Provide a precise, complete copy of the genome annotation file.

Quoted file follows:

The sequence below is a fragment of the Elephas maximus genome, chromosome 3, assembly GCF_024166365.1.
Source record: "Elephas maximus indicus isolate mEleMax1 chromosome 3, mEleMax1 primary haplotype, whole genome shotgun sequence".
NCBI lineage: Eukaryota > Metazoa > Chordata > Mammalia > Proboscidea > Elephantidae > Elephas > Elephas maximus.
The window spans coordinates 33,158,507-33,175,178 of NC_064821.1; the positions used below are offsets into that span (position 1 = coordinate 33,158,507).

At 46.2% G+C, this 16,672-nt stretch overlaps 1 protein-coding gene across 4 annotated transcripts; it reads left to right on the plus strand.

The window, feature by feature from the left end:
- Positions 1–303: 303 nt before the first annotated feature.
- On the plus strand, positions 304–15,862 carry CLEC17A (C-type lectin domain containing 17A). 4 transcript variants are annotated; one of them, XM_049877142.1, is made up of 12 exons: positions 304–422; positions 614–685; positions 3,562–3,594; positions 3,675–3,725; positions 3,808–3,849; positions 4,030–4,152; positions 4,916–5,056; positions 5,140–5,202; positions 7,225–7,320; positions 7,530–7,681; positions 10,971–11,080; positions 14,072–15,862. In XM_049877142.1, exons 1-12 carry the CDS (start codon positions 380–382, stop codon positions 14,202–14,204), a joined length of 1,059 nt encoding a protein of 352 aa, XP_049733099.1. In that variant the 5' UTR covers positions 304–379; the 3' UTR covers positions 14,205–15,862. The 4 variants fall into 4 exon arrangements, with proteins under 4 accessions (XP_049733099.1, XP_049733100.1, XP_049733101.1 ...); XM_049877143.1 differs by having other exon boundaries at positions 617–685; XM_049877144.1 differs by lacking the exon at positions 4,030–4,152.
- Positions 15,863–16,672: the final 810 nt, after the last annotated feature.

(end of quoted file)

The sequence below is a fragment of the Elephas maximus genome, chromosome 3, assembly GCF_024166365.1.
Source record: "Elephas maximus indicus isolate mEleMax1 chromosome 3, mEleMax1 primary haplotype, whole genome shotgun sequence".
NCBI lineage: Eukaryota > Metazoa > Chordata > Mammalia > Proboscidea > Elephantidae > Elephas > Elephas maximus.
The window spans coordinates 33,158,507-33,175,178 of NC_064821.1; the positions used below are offsets into that span (position 1 = coordinate 33,158,507).

At 46.2% G+C, this 16,672-nt stretch overlaps 1 protein-coding gene across 4 annotated transcripts; it reads left to right on the plus strand.

The window, feature by feature from the left end:
- Positions 1–303: 303 nt before the first annotated feature.
- On the plus strand, positions 304–15,862 carry CLEC17A (C-type lectin domain containing 17A). 4 transcript variants are annotated; one of them, XM_049877142.1, is made up of 12 exons: positions 304–422; positions 614–685; positions 3,562–3,594; positions 3,675–3,725; positions 3,808–3,849; positions 4,030–4,152; positions 4,916–5,056; positions 5,140–5,202; positions 7,225–7,320; positions 7,530–7,681; positions 10,971–11,080; positions 14,072–15,862. In XM_049877142.1, exons 1-12 carry the CDS (start codon positions 380–382, stop codon positions 14,202–14,204), a joined length of 1,059 nt encoding a protein of 352 aa, XP_049733099.1. In that variant the 5' UTR covers positions 304–379; the 3' UTR covers positions 14,205–15,862. The 4 variants fall into 4 exon arrangements, with proteins under 4 accessions (XP_049733099.1, XP_049733100.1, XP_049733101.1 ...); XM_049877143.1 differs by having other exon boundaries at positions 617–685; XM_049877144.1 differs by lacking the exon at positions 4,030–4,152.
- Positions 15,863–16,672: the final 810 nt, after the last annotated feature.